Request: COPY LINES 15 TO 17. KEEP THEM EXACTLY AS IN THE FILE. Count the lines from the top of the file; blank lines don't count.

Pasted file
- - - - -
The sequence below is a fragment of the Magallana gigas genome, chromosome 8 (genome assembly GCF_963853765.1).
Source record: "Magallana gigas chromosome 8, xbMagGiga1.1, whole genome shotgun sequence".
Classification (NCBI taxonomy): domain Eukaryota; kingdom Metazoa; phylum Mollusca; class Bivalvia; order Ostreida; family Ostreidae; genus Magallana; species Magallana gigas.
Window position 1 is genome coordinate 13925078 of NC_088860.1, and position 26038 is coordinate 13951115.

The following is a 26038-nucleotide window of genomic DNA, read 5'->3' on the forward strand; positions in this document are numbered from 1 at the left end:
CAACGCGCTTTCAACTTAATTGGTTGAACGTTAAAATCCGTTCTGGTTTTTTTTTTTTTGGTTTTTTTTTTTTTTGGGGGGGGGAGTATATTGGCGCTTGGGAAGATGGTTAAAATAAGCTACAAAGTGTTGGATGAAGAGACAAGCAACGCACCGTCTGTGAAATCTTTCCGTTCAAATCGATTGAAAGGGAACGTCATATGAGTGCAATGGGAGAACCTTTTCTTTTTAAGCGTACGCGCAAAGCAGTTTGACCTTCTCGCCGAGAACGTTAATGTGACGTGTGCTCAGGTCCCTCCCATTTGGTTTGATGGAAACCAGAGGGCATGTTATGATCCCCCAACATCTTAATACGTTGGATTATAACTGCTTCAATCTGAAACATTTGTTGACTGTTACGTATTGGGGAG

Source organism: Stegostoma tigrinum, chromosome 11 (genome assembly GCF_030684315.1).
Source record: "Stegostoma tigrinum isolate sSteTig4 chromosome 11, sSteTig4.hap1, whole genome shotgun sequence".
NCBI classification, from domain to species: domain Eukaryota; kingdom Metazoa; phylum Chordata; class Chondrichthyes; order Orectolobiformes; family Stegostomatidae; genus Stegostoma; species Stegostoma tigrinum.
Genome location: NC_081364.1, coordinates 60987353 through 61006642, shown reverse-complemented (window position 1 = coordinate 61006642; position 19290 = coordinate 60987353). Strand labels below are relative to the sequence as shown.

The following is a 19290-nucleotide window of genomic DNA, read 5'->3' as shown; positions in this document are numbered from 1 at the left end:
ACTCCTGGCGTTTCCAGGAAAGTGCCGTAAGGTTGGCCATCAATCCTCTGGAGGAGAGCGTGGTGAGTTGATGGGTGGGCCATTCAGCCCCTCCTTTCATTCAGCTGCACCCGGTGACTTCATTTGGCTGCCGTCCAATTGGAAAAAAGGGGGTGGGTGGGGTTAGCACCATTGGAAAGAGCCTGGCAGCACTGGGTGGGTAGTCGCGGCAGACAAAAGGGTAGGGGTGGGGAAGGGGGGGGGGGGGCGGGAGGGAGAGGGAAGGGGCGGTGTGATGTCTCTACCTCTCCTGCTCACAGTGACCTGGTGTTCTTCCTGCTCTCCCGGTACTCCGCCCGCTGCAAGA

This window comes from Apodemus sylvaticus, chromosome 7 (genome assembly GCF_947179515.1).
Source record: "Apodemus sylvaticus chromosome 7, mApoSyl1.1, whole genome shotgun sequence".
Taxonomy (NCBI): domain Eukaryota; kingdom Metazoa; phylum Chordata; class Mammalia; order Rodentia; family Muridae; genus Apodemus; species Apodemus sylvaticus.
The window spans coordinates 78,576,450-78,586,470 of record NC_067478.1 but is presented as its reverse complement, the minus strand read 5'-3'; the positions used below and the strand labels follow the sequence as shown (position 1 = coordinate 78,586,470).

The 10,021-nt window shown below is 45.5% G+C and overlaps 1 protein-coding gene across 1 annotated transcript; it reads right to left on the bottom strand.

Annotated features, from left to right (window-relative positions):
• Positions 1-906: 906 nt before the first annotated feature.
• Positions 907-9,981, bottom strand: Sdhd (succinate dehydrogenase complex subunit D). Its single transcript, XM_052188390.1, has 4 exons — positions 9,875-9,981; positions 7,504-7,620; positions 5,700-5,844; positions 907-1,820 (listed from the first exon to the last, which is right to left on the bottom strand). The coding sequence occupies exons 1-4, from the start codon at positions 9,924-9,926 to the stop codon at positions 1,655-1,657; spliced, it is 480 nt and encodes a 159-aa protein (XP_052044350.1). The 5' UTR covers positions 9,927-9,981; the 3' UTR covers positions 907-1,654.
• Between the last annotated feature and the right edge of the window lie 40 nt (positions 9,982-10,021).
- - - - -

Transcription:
Taxonomy (NCBI): domain Eukaryota; kingdom Metazoa; phylum Chordata; class Mammalia; order Rodentia; family Muridae; genus Apodemus; species Apodemus sylvaticus.
The window spans coordinates 78,576,450-78,586,470 of record NC_067478.1 but is presented as its reverse complement, the minus strand read 5'-3'; the positions used below and the strand labels follow the sequence as shown (position 1 = coordinate 78,586,470).

The 10,021-nt window shown below is 45.5% G+C and overlaps 1 protein-coding gene across 1 annotated transcript; it reads right to left on the bottom strand.